In the fifth of seven articles on the Seven Deadly Sins of Business Neil Debenham looks at Wrath and how to manage it in the workplace.
Anger is a completely natural but wasted emotion, but it is also a very powerful one which needs to be kept on the leash. Nothing positive ever came from anger, it blurs your judgement and there are much better ways of expressing your disapproval without trashing the office.
Controlling anger is particularly difficult for the entrepreneur who, by their nature, are pretty mercurial and passionate people. There is not much difference between the intensity of feeling when you win to that of when you lose. You punch the air, your heart beats faster.
As a child, I always remember that when my parents got angry with me, it was far more powerful when they expressed disappointment rather than raw anger. More powerful still, was silence.
The trouble with anger is that it normally begets anger in response, which prevents contemplation and remorse. If you want to make a point, you need to allow your message to sink in. Shouting will not help. It is not constructive and will not yield better results.
The online publication Inc. notes that entrepreneurship brings with it a host of responsibilities and pressures that can make it difficult for them to manage strong emotions such as anger.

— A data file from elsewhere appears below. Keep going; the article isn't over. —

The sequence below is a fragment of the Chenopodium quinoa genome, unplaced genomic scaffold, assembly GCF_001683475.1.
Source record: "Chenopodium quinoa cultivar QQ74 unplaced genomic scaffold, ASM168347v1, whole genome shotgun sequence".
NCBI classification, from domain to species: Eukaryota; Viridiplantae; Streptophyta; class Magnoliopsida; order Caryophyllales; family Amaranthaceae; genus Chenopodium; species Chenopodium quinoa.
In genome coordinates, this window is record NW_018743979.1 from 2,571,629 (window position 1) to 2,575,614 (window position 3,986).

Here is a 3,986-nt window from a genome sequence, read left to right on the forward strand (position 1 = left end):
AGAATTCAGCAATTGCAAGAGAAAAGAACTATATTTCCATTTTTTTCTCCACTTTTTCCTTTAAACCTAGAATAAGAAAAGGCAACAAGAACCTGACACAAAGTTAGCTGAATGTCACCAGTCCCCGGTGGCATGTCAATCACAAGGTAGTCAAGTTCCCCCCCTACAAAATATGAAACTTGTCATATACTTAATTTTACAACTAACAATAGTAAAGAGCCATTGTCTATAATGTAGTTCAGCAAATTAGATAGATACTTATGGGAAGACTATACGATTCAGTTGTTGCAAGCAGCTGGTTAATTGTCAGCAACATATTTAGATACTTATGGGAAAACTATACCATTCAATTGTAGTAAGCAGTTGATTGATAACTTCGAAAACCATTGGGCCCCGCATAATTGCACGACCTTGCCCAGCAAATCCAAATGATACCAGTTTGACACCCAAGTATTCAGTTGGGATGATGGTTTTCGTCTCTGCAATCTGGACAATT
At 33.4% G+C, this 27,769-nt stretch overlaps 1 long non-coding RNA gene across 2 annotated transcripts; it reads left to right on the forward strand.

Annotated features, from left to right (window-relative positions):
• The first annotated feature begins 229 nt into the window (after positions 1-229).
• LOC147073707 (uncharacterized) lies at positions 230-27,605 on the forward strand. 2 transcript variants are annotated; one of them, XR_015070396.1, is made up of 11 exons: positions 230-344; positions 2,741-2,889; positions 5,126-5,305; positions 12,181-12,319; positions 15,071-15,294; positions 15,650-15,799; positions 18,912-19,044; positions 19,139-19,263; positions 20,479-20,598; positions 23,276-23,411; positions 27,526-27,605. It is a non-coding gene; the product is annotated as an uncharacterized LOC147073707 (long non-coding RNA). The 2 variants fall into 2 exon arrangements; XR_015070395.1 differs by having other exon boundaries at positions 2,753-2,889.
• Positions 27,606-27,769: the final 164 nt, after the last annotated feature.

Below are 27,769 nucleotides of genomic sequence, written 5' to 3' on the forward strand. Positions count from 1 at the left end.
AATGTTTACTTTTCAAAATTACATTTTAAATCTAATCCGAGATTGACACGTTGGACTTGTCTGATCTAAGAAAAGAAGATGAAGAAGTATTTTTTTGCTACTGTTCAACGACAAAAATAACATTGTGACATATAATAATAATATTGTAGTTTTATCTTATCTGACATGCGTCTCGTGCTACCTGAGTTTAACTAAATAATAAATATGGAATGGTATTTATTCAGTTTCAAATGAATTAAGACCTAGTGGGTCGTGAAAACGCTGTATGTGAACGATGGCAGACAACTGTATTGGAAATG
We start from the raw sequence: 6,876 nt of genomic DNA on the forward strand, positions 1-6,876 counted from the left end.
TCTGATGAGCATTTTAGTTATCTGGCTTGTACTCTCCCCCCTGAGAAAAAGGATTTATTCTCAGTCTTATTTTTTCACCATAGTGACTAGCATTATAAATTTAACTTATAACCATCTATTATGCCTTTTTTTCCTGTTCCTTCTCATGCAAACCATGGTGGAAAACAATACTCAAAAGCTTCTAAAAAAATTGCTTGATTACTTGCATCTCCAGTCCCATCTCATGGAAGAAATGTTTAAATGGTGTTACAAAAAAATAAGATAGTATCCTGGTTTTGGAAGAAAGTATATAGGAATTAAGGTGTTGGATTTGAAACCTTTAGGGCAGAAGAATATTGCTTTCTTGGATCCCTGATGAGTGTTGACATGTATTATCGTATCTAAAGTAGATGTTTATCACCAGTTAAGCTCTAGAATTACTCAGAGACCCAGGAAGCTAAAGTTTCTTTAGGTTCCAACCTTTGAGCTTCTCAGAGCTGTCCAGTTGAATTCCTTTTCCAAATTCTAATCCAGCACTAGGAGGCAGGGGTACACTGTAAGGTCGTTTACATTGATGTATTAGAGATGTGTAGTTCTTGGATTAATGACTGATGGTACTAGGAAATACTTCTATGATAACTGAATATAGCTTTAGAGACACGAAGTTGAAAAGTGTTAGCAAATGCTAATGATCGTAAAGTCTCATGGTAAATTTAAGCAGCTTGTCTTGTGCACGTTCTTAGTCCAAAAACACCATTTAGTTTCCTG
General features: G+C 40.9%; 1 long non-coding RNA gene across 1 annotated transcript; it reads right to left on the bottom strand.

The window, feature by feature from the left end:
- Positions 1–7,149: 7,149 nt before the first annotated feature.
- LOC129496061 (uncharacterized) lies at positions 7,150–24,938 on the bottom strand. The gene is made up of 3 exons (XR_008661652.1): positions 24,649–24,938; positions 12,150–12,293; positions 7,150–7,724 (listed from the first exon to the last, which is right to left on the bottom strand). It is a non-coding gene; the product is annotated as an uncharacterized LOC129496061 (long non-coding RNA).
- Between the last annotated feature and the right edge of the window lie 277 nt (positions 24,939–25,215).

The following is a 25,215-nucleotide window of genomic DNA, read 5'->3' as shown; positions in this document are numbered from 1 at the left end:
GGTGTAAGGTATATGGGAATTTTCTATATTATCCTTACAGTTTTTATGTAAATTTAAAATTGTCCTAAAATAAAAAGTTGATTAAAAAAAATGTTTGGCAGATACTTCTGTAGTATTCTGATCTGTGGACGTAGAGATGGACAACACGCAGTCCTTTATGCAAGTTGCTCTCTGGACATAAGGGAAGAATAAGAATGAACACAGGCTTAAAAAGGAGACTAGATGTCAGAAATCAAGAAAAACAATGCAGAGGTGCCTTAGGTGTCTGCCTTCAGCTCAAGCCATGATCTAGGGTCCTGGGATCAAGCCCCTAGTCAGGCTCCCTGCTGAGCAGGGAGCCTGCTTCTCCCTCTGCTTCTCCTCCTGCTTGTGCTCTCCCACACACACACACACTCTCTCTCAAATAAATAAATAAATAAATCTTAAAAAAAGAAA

“It is important for small business owners to handle their anger in an effective manner. Expressing anger can be constructive when the true intent is to maintain, re-establish, or restore a positive relationship with the person who has caused offense. When handled professionally, constructive confrontations assure future harmony, better performance, and improved productivity. The key, of course, is to express anger professionally and as calmly as possible. It helps to be as specific as possible. State the problem as clearly as possible and then give the other party a chance to express his or her side. Listen, and try to understand what caused the conflict. Whenever possible, emphasize that it is the behaviour, not the person, that is in question or needs to change.”
The fact is that we live in the age of rage where expressing anger has become the acceptable norm. We find it on public transport, through road rage and, sadly, through our politicians who use anger as a war cry to make a political statement. Social media does not help either as millions of people vent their anger through the comfort and safety of their armchairs – Keyboard Warriors.
People then take this institutional anger into the workplace where, fuelled by stress, can boil over to become a disruptive force.
Neil Debenham’s tips for managing anger in the workplace are simple:
- Create a culture where failure is part of the learning experience and is not frowned upon. Don’t encourage it, but be tolerant
- Try expressing disappointment rather than rage, “I really feel let down by what you did” is better than “I am really angry with what you did”
- Pause before you shout. Analyse the situation to give yourself time to find a solution
- Avoid knee-jerk reactions like banging out an angry email or ordering a member of staff into your office immediately
- Find a regular release. Keeping fit and exercising is proven to reduce stress and anger levels
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